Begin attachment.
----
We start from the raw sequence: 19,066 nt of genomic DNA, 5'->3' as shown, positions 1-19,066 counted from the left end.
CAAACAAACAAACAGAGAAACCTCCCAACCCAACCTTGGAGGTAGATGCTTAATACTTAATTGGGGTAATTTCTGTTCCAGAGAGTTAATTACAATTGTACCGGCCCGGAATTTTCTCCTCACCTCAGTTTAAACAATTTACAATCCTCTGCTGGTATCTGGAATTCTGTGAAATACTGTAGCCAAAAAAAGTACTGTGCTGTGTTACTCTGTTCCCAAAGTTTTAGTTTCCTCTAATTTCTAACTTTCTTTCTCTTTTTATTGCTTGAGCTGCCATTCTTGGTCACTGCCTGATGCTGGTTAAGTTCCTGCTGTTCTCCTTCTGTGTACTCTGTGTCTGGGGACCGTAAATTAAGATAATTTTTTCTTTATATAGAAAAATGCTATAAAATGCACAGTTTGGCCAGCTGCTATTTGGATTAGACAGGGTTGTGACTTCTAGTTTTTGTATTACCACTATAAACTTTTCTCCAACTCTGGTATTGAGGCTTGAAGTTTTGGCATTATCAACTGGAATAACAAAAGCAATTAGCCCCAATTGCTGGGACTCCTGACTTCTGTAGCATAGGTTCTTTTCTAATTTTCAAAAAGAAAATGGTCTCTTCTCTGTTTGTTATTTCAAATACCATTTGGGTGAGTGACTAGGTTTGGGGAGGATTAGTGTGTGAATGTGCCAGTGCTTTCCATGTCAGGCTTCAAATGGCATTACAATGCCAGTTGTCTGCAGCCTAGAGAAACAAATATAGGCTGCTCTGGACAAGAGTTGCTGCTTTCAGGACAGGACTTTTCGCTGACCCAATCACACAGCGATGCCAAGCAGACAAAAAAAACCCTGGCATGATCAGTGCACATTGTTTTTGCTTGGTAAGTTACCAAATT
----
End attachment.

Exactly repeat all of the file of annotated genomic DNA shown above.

We start from the raw sequence: 19,066 nt of genomic DNA, 5'->3' as shown, positions 1-19,066 counted from the left end.
CAAACAAACAAACAGAGAAACCTCCCAACCCAACCTTGGAGGTAGATGCTTAATACTTAATTGGGGTAATTTCTGTTCCAGAGAGTTAATTACAATTGTACCGGCCCGGAATTTTCTCCTCACCTCAGTTTAAACAATTTACAATCCTCTGCTGGTATCTGGAATTCTGTGAAATACTGTAGCCAAAAAAAGTACTGTGCTGTGTTACTCTGTTCCCAAAGTTTTAGTTTCCTCTAATTTCTAACTTTCTTTCTCTTTTTATTGCTTGAGCTGCCATTCTTGGTCACTGCCTGATGCTGGTTAAGTTCCTGCTGTTCTCCTTCTGTGTACTCTGTGTCTGGGGACCGTAAATTAAGATAATTTTTTCTTTATATAGAAAAATGCTATAAAATGCACAGTTTGGCCAGCTGCTATTTGGATTAGACAGGGTTGTGACTTCTAGTTTTTGTATTACCACTATAAACTTTTCTCCAACTCTGGTATTGAGGCTTGAAGTTTTGGCATTATCAACTGGAATAACAAAAGCAATTAGCCCCAATTGCTGGGACTCCTGACTTCTGTAGCATAGGTTCTTTTCTAATTTTCAAAAAGAAAATGGTCTCTTCTCTGTTTGTTATTTCAAATACCATTTGGGTGAGTGACTAGGTTTGGGGAGGATTAGTGTGTGAATGTGCCAGTGCTTTCCATGTCAGGCTTCAAATGGCATTACAATGCCAGTTGTCTGCAGCCTAGAGAAACAAATATAGGCTGCTCTGGACAAGAGTTGCTGCTTTCAGGACAGGACTTTTCGCTGACCCAATCACACAGCGATGCCAAGCAGACAAAAAAAACCCTGGCATGATCAGTGCACATTGTTTTTGCTTGGTAAGTTACCAAATT